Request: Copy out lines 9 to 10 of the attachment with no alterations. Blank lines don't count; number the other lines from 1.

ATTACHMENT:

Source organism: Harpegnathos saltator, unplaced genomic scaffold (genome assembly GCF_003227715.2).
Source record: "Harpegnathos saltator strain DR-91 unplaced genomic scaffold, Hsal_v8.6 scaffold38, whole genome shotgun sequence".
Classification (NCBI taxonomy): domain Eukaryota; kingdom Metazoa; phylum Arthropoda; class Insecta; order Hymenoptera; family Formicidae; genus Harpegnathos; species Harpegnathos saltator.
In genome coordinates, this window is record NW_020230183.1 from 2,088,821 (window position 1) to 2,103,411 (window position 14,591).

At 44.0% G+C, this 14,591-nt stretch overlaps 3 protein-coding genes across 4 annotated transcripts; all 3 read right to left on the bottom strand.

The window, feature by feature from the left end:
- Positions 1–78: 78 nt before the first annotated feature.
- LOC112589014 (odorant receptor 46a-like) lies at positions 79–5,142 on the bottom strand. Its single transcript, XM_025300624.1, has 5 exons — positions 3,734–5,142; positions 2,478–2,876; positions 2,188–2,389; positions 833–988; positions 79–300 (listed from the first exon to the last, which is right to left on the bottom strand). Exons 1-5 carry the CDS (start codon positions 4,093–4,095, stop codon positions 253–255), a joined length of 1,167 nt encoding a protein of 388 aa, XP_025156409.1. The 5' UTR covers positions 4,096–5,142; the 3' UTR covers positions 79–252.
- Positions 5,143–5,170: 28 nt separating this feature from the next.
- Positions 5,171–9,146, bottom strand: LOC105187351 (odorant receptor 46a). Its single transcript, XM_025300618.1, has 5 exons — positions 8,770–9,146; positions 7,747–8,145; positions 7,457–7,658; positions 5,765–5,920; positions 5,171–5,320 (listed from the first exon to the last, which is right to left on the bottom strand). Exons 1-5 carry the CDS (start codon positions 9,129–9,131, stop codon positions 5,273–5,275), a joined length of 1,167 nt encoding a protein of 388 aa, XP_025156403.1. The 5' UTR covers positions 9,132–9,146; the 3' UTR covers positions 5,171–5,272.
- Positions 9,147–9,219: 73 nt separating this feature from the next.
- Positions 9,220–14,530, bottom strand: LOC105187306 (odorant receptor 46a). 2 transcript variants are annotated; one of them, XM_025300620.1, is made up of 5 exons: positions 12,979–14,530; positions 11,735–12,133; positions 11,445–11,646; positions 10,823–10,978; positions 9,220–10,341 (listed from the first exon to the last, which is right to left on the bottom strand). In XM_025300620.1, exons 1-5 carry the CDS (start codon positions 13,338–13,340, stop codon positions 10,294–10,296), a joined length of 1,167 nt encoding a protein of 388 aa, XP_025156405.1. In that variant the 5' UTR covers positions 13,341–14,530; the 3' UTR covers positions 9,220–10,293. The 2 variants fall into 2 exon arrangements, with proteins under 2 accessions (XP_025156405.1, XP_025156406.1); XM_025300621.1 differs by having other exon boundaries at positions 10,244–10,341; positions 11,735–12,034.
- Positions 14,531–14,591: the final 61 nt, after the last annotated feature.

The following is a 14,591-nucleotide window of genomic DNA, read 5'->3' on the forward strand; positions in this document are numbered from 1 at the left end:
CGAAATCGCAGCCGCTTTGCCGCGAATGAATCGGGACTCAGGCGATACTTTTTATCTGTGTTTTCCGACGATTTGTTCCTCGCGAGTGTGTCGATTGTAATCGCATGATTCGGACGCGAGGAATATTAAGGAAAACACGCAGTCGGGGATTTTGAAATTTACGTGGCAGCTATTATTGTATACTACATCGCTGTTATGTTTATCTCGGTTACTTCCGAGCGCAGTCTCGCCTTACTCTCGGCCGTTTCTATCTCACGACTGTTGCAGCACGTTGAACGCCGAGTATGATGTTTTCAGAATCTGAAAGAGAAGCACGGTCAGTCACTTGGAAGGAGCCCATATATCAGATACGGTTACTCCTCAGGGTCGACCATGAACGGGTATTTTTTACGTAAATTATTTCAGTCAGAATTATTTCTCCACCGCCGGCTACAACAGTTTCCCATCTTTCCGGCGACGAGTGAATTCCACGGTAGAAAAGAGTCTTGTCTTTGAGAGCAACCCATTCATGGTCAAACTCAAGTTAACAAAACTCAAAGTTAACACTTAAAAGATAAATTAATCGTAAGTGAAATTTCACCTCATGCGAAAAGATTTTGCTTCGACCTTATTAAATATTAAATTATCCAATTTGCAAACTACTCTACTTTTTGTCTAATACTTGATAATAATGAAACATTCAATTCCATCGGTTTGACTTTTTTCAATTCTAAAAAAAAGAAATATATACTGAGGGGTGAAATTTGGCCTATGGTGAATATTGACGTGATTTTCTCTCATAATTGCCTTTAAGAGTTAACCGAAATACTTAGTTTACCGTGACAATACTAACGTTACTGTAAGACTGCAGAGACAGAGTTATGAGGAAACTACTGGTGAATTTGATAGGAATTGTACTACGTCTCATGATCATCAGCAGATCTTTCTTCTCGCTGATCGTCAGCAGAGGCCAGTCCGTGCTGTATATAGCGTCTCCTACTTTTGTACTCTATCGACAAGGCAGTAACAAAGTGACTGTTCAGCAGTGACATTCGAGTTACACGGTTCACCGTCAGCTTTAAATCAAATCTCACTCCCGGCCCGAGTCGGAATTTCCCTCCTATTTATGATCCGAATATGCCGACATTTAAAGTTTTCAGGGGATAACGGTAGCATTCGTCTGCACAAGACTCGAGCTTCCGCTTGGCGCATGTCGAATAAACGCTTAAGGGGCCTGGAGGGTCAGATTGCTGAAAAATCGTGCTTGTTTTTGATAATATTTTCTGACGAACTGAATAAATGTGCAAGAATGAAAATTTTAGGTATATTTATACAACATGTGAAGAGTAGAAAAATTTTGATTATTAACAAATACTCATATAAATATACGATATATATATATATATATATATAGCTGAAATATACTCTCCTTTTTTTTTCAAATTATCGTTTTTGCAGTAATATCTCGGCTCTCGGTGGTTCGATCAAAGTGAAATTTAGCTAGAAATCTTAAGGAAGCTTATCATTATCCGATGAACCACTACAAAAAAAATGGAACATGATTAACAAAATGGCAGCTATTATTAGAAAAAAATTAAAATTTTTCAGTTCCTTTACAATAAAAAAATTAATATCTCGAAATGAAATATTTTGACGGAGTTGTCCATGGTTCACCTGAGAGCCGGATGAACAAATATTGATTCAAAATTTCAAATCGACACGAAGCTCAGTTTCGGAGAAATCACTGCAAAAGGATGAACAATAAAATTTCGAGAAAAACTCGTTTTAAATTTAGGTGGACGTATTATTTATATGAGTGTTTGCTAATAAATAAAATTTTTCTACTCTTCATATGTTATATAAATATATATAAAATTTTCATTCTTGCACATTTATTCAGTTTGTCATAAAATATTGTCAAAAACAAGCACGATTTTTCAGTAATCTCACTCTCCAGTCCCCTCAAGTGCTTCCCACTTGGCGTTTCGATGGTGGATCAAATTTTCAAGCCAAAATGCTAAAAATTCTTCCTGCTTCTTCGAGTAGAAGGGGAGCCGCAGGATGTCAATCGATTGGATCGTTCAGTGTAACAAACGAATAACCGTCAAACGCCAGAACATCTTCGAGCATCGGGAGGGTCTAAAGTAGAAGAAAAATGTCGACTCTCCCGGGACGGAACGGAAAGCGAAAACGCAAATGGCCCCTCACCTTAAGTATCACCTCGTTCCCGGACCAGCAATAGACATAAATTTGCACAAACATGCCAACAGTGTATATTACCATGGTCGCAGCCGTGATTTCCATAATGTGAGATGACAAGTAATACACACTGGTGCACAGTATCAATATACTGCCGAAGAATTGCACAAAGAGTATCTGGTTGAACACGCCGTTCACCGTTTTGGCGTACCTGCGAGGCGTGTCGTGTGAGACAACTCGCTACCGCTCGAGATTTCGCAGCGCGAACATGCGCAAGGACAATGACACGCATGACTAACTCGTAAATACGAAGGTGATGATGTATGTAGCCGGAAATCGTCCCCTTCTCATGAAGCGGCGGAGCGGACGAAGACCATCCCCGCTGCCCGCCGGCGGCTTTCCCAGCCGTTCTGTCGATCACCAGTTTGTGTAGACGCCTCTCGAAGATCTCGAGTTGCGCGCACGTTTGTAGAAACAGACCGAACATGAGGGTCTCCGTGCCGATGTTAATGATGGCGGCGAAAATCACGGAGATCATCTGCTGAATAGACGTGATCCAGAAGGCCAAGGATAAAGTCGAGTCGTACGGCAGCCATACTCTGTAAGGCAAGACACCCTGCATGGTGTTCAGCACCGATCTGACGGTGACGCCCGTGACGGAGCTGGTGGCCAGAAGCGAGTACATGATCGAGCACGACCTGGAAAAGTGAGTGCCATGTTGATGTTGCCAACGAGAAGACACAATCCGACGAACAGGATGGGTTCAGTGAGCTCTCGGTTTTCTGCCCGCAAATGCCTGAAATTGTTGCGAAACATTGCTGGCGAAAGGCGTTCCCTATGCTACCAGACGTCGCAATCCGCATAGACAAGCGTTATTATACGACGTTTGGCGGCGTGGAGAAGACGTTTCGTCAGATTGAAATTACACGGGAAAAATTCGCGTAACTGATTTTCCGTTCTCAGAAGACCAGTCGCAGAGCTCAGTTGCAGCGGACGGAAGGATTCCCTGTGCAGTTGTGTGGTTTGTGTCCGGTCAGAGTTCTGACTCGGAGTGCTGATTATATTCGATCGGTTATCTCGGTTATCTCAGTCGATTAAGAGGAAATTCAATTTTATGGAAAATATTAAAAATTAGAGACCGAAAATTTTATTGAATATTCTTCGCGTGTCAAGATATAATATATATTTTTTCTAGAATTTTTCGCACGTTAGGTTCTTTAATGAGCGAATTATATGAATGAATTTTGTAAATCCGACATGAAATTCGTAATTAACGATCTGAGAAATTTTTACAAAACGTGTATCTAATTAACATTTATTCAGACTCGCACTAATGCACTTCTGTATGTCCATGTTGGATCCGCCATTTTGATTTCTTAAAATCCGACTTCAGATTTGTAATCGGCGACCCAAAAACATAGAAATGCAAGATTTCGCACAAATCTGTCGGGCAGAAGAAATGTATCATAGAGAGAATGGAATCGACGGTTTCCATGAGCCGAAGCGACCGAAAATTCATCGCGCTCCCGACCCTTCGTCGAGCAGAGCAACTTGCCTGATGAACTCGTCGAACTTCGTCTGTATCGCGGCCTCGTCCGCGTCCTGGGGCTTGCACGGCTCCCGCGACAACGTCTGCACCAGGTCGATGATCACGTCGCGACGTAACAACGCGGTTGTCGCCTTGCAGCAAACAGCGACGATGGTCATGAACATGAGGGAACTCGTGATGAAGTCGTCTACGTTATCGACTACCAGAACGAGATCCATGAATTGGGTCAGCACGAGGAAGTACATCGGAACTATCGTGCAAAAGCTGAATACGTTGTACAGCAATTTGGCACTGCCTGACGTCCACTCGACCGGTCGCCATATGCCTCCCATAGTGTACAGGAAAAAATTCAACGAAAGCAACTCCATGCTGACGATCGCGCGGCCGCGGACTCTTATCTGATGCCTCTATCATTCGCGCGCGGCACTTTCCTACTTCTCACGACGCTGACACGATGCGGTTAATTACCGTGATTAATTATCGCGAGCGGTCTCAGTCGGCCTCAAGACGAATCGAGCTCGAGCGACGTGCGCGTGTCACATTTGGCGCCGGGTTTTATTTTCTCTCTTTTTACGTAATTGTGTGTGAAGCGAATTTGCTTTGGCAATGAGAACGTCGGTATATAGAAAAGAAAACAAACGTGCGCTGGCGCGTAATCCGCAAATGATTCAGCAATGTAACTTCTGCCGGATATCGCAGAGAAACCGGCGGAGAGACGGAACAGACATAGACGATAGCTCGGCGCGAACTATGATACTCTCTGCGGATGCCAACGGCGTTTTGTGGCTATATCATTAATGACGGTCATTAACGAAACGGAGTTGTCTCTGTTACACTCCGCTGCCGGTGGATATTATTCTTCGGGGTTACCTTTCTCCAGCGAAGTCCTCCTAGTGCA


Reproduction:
- Positions 5,143–5,170: 28 nt separating this feature from the next.
- Positions 5,171–9,146, bottom strand: LOC105187351 (odorant receptor 46a). Its single transcript, XM_025300618.1, has 5 exons — positions 8,770–9,146; positions 7,747–8,145; positions 7,457–7,658; positions 5,765–5,920; positions 5,171–5,320 (listed from the first exon to the last, which is right to left on the bottom strand). Exons 1-5 carry the CDS (start codon positions 9,129–9,131, stop codon positions 5,273–5,275), a joined length of 1,167 nt encoding a protein of 388 aa, XP_025156403.1. The 5' UTR covers positions 9,132–9,146; the 3' UTR covers positions 5,171–5,272.